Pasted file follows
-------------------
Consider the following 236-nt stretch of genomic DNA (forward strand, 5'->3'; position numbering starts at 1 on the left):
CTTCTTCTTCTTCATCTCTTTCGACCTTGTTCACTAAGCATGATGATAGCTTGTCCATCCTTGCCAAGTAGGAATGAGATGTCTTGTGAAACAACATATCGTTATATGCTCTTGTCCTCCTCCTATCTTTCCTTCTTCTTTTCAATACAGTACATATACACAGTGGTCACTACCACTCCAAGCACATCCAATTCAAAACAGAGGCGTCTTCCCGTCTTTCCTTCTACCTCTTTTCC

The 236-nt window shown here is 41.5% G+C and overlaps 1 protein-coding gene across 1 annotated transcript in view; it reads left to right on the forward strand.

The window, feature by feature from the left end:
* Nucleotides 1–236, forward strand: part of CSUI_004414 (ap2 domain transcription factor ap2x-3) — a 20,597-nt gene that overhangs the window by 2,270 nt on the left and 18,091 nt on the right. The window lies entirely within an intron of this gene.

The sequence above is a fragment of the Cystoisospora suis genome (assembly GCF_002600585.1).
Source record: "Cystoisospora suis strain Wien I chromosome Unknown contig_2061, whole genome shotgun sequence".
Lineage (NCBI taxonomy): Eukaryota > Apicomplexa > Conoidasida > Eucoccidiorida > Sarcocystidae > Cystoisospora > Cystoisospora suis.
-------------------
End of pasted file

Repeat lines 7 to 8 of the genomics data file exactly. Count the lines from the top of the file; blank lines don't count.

Source record: "Cystoisospora suis strain Wien I chromosome Unknown contig_2061, whole genome shotgun sequence".
Lineage (NCBI taxonomy): Eukaryota > Apicomplexa > Conoidasida > Eucoccidiorida > Sarcocystidae > Cystoisospora > Cystoisospora suis.